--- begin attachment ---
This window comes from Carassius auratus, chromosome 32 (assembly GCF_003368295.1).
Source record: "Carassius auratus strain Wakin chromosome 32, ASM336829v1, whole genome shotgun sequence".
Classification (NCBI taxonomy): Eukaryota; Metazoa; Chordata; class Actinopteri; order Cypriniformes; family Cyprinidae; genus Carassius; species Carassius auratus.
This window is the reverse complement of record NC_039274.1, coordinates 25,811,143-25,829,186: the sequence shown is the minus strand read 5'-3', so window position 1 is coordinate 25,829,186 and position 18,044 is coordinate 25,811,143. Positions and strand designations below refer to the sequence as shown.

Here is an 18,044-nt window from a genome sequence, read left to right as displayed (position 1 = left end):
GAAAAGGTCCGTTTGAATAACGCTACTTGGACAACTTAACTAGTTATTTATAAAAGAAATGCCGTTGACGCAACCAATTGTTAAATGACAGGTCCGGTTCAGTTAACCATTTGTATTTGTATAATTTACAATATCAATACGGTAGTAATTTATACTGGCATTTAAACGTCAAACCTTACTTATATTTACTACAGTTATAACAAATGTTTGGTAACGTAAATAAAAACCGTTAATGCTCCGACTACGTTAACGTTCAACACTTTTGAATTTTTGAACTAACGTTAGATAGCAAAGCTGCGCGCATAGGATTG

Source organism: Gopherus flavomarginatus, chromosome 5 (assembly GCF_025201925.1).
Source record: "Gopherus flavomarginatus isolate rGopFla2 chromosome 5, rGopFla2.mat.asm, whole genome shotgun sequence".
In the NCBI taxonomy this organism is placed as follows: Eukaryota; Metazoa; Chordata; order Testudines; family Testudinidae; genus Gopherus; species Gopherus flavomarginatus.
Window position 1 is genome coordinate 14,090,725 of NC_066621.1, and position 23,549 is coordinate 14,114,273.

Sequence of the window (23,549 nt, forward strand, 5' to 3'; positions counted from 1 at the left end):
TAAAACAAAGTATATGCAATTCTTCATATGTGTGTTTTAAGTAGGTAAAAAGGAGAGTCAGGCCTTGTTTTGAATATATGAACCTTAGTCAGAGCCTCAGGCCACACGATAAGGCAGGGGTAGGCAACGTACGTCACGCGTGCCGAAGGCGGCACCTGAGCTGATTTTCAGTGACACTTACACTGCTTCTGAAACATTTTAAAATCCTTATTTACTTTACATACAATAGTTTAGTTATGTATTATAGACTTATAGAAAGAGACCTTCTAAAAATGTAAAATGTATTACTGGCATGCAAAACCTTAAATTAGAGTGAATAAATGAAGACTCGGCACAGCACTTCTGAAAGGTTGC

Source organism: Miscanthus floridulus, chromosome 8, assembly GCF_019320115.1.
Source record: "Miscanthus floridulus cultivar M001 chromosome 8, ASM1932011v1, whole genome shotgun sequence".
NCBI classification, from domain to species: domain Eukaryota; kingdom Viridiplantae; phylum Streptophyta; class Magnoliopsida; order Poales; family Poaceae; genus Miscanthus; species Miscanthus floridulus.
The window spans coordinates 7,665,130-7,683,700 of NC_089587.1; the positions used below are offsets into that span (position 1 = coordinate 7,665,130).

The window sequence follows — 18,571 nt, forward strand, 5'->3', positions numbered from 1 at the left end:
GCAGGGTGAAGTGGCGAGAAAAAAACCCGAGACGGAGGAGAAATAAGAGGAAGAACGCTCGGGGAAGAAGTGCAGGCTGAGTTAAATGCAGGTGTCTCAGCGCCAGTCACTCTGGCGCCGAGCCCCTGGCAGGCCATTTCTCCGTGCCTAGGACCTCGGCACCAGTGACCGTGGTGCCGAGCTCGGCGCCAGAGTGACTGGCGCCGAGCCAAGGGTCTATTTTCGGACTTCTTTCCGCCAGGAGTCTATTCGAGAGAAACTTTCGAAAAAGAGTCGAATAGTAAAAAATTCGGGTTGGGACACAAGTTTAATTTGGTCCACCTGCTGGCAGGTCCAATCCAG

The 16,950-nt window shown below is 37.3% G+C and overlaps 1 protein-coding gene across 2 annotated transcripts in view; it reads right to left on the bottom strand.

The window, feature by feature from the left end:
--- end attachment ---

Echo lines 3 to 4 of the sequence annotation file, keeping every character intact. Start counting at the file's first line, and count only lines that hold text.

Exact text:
Classification (NCBI taxonomy): Eukaryota; Metazoa; Chordata; class Actinopteri; order Cypriniformes; family Cyprinidae; genus Carassius; species Carassius auratus.
This window is the reverse complement of record NC_039274.1, coordinates 25,811,143-25,829,186: the sequence shown is the minus strand read 5'-3', so window position 1 is coordinate 25,829,186 and position 18,044 is coordinate 25,811,143. Positions and strand designations below refer to the sequence as shown.